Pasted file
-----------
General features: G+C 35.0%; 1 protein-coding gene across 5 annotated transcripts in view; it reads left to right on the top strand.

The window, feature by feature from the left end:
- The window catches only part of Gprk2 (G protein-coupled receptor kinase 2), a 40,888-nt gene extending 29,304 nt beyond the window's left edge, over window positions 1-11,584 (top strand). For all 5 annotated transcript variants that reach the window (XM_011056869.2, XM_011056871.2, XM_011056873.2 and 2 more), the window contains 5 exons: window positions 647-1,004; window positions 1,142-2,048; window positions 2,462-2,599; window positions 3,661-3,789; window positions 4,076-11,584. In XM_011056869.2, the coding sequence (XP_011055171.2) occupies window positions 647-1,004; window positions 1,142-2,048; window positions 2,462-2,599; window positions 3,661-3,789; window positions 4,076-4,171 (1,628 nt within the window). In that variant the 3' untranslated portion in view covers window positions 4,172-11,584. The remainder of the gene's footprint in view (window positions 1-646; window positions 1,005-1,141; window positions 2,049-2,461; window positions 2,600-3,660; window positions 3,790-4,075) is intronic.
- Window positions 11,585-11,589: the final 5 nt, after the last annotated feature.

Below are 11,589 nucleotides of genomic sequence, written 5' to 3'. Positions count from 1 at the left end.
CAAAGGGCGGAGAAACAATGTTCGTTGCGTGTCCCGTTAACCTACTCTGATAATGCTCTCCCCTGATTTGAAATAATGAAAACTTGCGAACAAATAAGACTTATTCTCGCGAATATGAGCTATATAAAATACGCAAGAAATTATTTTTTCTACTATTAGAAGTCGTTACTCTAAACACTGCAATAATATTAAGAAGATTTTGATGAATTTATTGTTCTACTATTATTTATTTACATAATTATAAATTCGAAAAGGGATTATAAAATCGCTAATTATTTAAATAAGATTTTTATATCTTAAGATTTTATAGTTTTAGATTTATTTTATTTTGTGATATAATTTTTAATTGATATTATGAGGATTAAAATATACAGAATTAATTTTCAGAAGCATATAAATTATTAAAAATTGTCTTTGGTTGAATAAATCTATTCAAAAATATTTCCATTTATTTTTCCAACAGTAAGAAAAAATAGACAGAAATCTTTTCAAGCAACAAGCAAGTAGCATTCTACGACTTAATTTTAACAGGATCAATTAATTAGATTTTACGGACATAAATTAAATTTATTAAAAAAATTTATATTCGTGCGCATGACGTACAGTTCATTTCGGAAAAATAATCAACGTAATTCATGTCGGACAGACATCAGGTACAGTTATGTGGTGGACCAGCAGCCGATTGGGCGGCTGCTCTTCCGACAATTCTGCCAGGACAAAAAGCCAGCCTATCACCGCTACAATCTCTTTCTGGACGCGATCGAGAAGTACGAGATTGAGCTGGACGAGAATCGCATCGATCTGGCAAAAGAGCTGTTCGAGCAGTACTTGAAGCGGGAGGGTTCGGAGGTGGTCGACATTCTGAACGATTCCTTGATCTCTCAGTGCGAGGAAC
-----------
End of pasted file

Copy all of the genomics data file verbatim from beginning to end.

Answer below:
General features: G+C 35.0%; 1 protein-coding gene across 5 annotated transcripts in view; it reads left to right on the top strand.

The window, feature by feature from the left end:
- The window catches only part of Gprk2 (G protein-coupled receptor kinase 2), a 40,888-nt gene extending 29,304 nt beyond the window's left edge, over window positions 1-11,584 (top strand). For all 5 annotated transcript variants that reach the window (XM_011056869.2, XM_011056871.2, XM_011056873.2 and 2 more), the window contains 5 exons: window positions 647-1,004; window positions 1,142-2,048; window positions 2,462-2,599; window positions 3,661-3,789; window positions 4,076-11,584. In XM_011056869.2, the coding sequence (XP_011055171.2) occupies window positions 647-1,004; window positions 1,142-2,048; window positions 2,462-2,599; window positions 3,661-3,789; window positions 4,076-4,171 (1,628 nt within the window). In that variant the 3' untranslated portion in view covers window positions 4,172-11,584. The remainder of the gene's footprint in view (window positions 1-646; window positions 1,005-1,141; window positions 2,049-2,461; window positions 2,600-3,660; window positions 3,790-4,075) is intronic.
- Window positions 11,585-11,589: the final 5 nt, after the last annotated feature.

Below are 11,589 nucleotides of genomic sequence, written 5' to 3'. Positions count from 1 at the left end.
CAAAGGGCGGAGAAACAATGTTCGTTGCGTGTCCCGTTAACCTACTCTGATAATGCTCTCCCCTGATTTGAAATAATGAAAACTTGCGAACAAATAAGACTTATTCTCGCGAATATGAGCTATATAAAATACGCAAGAAATTATTTTTTCTACTATTAGAAGTCGTTACTCTAAACACTGCAATAATATTAAGAAGATTTTGATGAATTTATTGTTCTACTATTATTTATTTACATAATTATAAATTCGAAAAGGGATTATAAAATCGCTAATTATTTAAATAAGATTTTTATATCTTAAGATTTTATAGTTTTAGATTTATTTTATTTTGTGATATAATTTTTAATTGATATTATGAGGATTAAAATATACAGAATTAATTTTCAGAAGCATATAAATTATTAAAAATTGTCTTTGGTTGAATAAATCTATTCAAAAATATTTCCATTTATTTTTCCAACAGTAAGAAAAAATAGACAGAAATCTTTTCAAGCAACAAGCAAGTAGCATTCTACGACTTAATTTTAACAGGATCAATTAATTAGATTTTACGGACATAAATTAAATTTATTAAAAAAATTTATATTCGTGCGCATGACGTACAGTTCATTTCGGAAAAATAATCAACGTAATTCATGTCGGACAGACATCAGGTACAGTTATGTGGTGGACCAGCAGCCGATTGGGCGGCTGCTCTTCCGACAATTCTGCCAGGACAAAAAGCCAGCCTATCACCGCTACAATCTCTTTCTGGACGCGATCGAGAAGTACGAGATTGAGCTGGACGAGAATCGCATCGATCTGGCAAAAGAGCTGTTCGAGCAGTACTTGAAGCGGGAGGGTTCGGAGGTGGTCGACATTCTGAACGATTCCTTGATCTCTCAGTGCGAGGAAC